Toronto Blue Jays News

Dunedin update: Blue Jays hoping for renovations, have options

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Nov 2, 2015; Toronto, Ontario, Canada; Toronto Blue Jays new president Mark Shapiro speaks to the media during an introductory conference at Rogers Centre. Mandatory Credit: Dan Hamilton-USA TODAY Sports
Nov 2, 2015; Toronto, Ontario, Canada; Toronto Blue Jays new president Mark Shapiro speaks to the media during an introductory conference at Rogers Centre. Mandatory Credit: Dan Hamilton-USA TODAY Sports /
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Blue Jays president Mark Shapiro has come to appreciate the community surrounding the organization’s spring training complex in Dunedin, Florida

As spring training wraps up in Dunedin, the Toronto Blue Jays are hoping their relationship with the small Florida city extends beyond next season.

After a 40-year relationship, the contract between the Blue Jays and Dunedin government is set to expire at the end of 2017, but the sides have been working to develop an extension that includes upgrades and renovations to the existing facilities.

“It’s absolutely clear how passionate the community is about wanting us here and how much pride they take in having us here,” president Mark Shapiro told Shi Davidi earlier in the week. “To feel like a community is galvanized around you being there is a positive thing.”

Community is a word highlighted in yellow by the new regime of Shapiro and general manager Ross Atkins. Not only does this apply to the team’s surroundings in Florida, but also the community that exists within the club and how this spring training complex can impact that.

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Davidi reports that he Blue Jays are now attempting to obtain additional land surrounding the Bobby Mattick Training Center for a “training and development complex” and additional fields. This would leave the Florida Auto Exchange Stadium to be used solely for spring games while keeping the players from becoming too disconnected in camp.

“There are casual interactions in weight rooms,” Shapiro said,” things that happen where it’s good modelling for the minor-league players to see the way those guys (in the majors) work. Even as important is the ability for us as an organization to be together. You’re only together one time a year.”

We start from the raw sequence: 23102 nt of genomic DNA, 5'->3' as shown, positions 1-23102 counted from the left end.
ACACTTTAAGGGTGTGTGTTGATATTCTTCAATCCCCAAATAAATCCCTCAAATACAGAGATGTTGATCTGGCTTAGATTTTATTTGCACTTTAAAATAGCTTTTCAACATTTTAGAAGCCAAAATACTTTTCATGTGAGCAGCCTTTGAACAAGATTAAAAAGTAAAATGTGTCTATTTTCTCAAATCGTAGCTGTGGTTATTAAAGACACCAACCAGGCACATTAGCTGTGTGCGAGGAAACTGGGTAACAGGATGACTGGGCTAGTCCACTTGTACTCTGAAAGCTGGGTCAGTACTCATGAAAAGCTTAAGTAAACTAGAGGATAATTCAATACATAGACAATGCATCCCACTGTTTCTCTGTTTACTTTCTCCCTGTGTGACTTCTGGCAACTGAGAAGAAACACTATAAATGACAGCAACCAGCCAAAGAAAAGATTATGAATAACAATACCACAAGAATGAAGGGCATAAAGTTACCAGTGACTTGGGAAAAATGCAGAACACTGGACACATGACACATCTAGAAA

Toronto is not without options, though.

“There are plans with drawings to expand the Philadelphia Phillies’ top-notch spring facility in neighbouring Clearwater to house the Blue Jays, as well,” Davidi writes, but adds that they have yet to examine it.”

Deadlines here are not exactly as pressing as Edwin Encarnacion’s contract situation, but there is encouragement to be taken from the wheels in motion.

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We’re at the stage where this is a business matter, but if you allow the heart to speak louder than the head for a moment, Dunedin is a relationship worth extending if at all possible. The area has become part of the fabric of the Blue Jays culture, with many Canadian families treating it as a second home each spring.

Earlier in the month, a team of journalists at the Toronto Observer put together this excellent piece on the relationship between Toronto and Dunedin and the sense of family that comes with it for many fans.

The endgame here will not likely be a boardroom flurry, like some player contract negotiations, but expect to see this story develop over the coming months as a slow game of give and take with the Blue Jays looking to solidify their offseason culture in Florida.

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